Lifestyle

How Many Americans Think Chocolate Milk Comes From Brown Cows?

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According to a study completed by the Innovation Center of U.S. Dairy in 2017, seven percent of Americans think that brown cows produce chocolate milk. The study produced statistics which don’t exactly speak highly of our leagues of misinformed consumers.

At seven percent, across the board (if this survey is a representation of our nation), that means that 16.4 million people bought into the idea that chocolate milk comes from brown cows. It’s quite stunning to think that a group that size isn’t aware of what makes up this popular drink. This figure sadly illustrates those who are “agriculturally illiterate” according to those who have long worked in education, nutrition, and agriculture. People aren’t necessarily aware of where their food is grown or produced and how it finds its way to the stores where we purchase it.

How Many Americans Think Chocolate Milk Comes From Brown Cows?

Photo: Flickr/UpSticksNGo Crew

According to reports, the Innovation Center of U.S. Dairy asked 1,000 adults (age 18 and over) what role milk played in their daily diet. 48% of the respondents had no clue where their chocolate milk was derived from, and the lesser figure of seven percent (thank goodness) truly believed that it only came from brown cows. Similar to studies done in the past which shone an unattractive light on the statistics for those who were food-aware, these findings mirror those done in the 1990s in which almost 20 percent of respondents didn’t know beef was the integral ingredient for hamburgers. The number of Americans who are surprisingly unaware of basic farming facts appears to remain consistent.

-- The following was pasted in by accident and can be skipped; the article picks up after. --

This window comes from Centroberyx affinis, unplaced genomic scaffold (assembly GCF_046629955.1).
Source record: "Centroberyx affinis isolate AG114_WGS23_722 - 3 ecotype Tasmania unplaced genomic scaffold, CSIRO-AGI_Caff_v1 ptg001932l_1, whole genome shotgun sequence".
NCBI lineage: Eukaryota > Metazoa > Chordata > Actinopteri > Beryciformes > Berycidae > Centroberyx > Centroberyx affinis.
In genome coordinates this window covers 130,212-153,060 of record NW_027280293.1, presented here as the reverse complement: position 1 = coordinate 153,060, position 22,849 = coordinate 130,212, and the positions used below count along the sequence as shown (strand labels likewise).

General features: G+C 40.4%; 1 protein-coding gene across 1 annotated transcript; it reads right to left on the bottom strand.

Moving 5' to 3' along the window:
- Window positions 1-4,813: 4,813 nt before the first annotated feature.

How Many Americans Think Chocolate Milk Comes From Brown Cows?

Photo: Facebook/TruMoo Chocolate Milk

When reached for comment by the Washington Post at the time, Cecily Upton, co-founder of FoodCorps, a non-profit that helps to incorporate nutrition and agricultural education into American elementary school curriculum, said, “At the end of the day, it’s an exposure issue.” She added, “Right now, we’re conditioned to think that if you need food, you go to the store. Nothing in our educational framework teaches kids where food comes from before that point.” Although these statistics aren’t a blanket statement across the nation, it speaks to the fact that further work in food and farming education is required.